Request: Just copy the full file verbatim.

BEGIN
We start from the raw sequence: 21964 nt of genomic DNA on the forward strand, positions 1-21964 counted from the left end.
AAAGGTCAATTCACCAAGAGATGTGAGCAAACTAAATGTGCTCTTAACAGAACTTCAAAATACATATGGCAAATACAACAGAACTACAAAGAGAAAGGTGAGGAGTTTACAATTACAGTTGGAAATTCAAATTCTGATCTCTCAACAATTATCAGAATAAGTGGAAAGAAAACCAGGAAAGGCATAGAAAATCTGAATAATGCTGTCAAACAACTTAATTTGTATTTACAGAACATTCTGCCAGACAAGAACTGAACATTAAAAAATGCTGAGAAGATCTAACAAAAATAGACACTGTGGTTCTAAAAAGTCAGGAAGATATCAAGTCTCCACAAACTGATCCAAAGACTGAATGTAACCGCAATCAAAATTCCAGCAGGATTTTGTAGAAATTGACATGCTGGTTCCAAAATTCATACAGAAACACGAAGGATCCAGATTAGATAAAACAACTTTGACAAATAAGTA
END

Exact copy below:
We start from the raw sequence: 21964 nt of genomic DNA on the forward strand, positions 1-21964 counted from the left end.
AAAGGTCAATTCACCAAGAGATGTGAGCAAACTAAATGTGCTCTTAACAGAACTTCAAAATACATATGGCAAATACAACAGAACTACAAAGAGAAAGGTGAGGAGTTTACAATTACAGTTGGAAATTCAAATTCTGATCTCTCAACAATTATCAGAATAAGTGGAAAGAAAACCAGGAAAGGCATAGAAAATCTGAATAATGCTGTCAAACAACTTAATTTGTATTTACAGAACATTCTGCCAGACAAGAACTGAACATTAAAAAATGCTGAGAAGATCTAACAAAAATAGACACTGTGGTTCTAAAAAGTCAGGAAGATATCAAGTCTCCACAAACTGATCCAAAGACTGAATGTAACCGCAATCAAAATTCCAGCAGGATTTTGTAGAAATTGACATGCTGGTTCCAAAATTCATACAGAAACACGAAGGATCCAGATTAGATAAAACAACTTTGACAAATAAGTA